Wednesday, March 19, 2008

Incidents of Travel in Yucatan - the opportunity to have another attack of fever

John Lloyd Stephens (1805-52) was a professional travel writer, an early example of the breed, who wrote books about his trips to the Holy Land, Russia, and Central America. His fourth book is a classic of archaeology - Incidents of Travel in Yucatan (1843).

In 1841, Stephens and two companions, a doctor and an artist, followed various hints to the Yucatan peninsula to bring back the first serious descriptions of the ruins of Mayan civilization. Unlike later archaeologists of the century, whose main goal was to bring it home, no matter what it was (a colossal bull head, an entire Greek temple, whatever was lying around). Good thing, too since the few artifacts Stephens did manage to crowbar away were destroyed in a fire in the U.S. before Stephens had even finished his book. They were really in Mexico to see, and describe, and (see left) draw.

If Incidents were just about archeology, I wouldn’t have read it. But it’s also a fine travel book, with lots of incident and personality. The first night the party disembarks is a festival day. Stephens ends up in hall where a boy shouts mysterious combinations of numbers and letters, while people shove pebbles around on pieces of paper. It turns out he’s stumbled upon the lotería – Bingo night. A model piece of “make it strange” writing. Yucatan bullfighting involves a surprising amount of fireworks, generally tied to the bull – regular bullfighting not being cruel enough, I guess. There's lots of detail like this, life among the ruins.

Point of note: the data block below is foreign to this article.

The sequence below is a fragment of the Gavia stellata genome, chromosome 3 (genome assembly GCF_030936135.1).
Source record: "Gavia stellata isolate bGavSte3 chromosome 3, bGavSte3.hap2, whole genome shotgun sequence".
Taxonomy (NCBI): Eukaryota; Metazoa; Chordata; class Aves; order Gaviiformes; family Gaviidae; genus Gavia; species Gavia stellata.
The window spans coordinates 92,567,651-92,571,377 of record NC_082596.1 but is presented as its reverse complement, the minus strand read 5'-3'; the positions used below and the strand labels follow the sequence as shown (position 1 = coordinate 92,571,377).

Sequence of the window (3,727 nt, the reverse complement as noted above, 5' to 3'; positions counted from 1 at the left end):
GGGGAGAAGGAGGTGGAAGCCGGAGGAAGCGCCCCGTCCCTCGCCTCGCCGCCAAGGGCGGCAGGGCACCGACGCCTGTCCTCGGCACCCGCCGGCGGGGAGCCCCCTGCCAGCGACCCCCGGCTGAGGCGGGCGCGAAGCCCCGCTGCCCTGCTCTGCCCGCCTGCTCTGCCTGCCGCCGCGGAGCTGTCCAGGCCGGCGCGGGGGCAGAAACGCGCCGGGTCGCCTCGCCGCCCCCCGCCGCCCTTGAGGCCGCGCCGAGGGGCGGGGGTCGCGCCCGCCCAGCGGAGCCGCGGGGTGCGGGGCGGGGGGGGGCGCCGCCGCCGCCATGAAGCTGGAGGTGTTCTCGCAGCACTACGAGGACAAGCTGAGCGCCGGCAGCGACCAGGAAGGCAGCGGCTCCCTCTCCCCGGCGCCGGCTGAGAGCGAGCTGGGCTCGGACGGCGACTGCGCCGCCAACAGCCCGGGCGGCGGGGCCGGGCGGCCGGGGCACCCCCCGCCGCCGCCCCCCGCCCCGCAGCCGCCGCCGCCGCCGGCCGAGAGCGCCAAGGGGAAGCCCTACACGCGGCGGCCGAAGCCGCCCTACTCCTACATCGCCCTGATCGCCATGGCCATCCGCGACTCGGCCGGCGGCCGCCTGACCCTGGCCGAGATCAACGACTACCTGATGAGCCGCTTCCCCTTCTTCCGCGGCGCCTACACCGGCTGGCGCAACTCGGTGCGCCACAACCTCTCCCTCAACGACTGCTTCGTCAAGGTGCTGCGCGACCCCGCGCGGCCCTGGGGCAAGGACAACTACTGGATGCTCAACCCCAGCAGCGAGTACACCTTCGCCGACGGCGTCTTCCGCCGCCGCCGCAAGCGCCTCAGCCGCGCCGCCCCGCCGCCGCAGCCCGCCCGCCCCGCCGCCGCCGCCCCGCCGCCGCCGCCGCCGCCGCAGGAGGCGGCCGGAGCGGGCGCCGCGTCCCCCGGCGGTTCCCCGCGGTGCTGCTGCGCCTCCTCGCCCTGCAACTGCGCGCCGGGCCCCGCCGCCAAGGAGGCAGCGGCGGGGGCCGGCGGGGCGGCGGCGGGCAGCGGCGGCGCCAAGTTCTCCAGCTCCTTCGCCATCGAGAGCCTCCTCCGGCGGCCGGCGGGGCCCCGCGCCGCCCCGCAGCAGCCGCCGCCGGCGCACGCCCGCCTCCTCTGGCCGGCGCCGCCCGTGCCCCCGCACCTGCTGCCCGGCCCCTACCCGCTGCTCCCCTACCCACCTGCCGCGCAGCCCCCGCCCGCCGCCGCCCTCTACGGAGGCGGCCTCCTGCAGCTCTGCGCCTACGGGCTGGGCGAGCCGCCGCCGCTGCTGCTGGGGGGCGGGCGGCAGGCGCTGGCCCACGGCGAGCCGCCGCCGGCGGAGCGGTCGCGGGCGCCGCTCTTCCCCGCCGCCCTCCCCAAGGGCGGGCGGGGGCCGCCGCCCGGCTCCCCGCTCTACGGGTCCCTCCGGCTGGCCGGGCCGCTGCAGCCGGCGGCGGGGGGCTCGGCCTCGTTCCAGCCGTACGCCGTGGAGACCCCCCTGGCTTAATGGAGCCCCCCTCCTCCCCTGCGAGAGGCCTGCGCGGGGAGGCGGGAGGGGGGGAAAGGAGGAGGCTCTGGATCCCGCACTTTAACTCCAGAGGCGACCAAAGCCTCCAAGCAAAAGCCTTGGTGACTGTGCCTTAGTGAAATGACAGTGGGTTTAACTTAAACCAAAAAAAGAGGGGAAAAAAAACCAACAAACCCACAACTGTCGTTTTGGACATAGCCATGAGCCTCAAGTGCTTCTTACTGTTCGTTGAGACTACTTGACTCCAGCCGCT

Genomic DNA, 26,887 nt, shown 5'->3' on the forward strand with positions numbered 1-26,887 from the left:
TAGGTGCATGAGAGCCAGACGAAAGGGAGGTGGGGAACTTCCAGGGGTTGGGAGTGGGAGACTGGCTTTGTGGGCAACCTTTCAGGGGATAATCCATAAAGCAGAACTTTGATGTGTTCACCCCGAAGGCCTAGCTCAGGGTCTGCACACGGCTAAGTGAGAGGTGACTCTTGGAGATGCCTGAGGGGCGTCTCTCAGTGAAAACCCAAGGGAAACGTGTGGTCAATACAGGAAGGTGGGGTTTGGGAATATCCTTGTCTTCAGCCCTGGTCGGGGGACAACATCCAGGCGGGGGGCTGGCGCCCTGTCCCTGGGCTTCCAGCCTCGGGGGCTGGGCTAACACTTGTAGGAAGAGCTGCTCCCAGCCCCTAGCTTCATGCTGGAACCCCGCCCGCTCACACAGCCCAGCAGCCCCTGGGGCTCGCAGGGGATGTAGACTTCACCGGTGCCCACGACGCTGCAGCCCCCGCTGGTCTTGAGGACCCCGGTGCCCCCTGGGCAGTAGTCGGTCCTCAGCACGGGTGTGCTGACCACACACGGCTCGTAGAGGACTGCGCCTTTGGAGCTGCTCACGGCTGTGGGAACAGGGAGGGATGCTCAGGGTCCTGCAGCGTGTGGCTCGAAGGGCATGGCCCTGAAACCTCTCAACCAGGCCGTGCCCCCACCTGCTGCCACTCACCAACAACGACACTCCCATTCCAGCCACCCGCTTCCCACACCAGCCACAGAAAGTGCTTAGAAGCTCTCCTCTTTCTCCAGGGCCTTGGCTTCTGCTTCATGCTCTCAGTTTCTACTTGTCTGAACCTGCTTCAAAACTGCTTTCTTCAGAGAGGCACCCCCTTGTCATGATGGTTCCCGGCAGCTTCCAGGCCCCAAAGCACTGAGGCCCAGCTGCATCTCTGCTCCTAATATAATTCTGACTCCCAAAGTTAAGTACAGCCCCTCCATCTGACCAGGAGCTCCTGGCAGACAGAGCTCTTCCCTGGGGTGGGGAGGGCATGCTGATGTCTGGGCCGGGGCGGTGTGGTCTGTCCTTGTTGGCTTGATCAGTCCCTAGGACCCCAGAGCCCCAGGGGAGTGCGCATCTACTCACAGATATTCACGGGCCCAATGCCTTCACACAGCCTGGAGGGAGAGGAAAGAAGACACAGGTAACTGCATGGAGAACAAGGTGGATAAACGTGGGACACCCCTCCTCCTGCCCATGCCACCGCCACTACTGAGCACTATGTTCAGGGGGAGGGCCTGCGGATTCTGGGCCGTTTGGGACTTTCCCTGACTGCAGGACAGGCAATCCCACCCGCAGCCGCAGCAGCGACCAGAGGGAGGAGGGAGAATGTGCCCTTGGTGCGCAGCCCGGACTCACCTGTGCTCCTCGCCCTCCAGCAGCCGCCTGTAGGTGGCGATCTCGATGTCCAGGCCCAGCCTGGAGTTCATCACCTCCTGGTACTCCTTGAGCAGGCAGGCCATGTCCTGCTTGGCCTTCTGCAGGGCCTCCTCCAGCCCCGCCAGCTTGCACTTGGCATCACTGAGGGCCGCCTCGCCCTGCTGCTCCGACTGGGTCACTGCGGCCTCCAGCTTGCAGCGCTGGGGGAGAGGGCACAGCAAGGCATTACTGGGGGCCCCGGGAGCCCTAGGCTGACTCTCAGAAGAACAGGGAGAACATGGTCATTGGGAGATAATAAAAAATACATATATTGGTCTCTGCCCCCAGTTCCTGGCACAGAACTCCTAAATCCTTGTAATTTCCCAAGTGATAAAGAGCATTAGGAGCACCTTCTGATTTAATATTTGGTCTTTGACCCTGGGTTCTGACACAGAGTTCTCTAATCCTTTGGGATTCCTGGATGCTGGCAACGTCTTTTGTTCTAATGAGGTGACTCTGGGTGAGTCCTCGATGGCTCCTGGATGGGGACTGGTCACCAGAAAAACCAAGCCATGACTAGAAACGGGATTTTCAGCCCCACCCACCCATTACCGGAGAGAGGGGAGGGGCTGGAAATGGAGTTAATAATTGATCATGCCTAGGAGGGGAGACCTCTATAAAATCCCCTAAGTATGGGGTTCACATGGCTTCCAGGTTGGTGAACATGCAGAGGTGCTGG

Stephens describes occasional marvels – on the right we see an enormous ladder set against a cavern wall, the only path to underground wells serving a town of six thousand people. Unbelievable. Then the are the hazards of travel – the stinging ants, the mosquitoes, the malaria,* indigenous people failing to understand why anyone would want to hack through the forest to draw a pile of old rocks.

Stephens is funny, too - “The rain continued all the next day, and as no work could be done, Mr. Catherwood took advantage of the opportunity to have another attack of fever.” (Vol. 2, p. 91) Always understated, easy for skimmers to miss.

The main attractions, then as today, are the ruins – Chichen Itza, Uxmal, Labna. The Dover edition has dozens of engravings as good as one to the left, the House of the Dwarf at Uxmal, including a big foldout plate. The Smithsonian Press has published an abridgement, which has less of everything, good and bad, but includes a useful introduction and photographs of the ruins. But I didn’t want an abridgement – Stephens was a good enough writer, and Yucatan in 1840 was an interesting enough place.

Let me plug a useful site, while I'm on the subject. The key feature of is the ingenious linking of maps and photographs.

* The method for dealing with malaria was: 1. become infected, 2. occasionally lie down for a few days and try not to expire.

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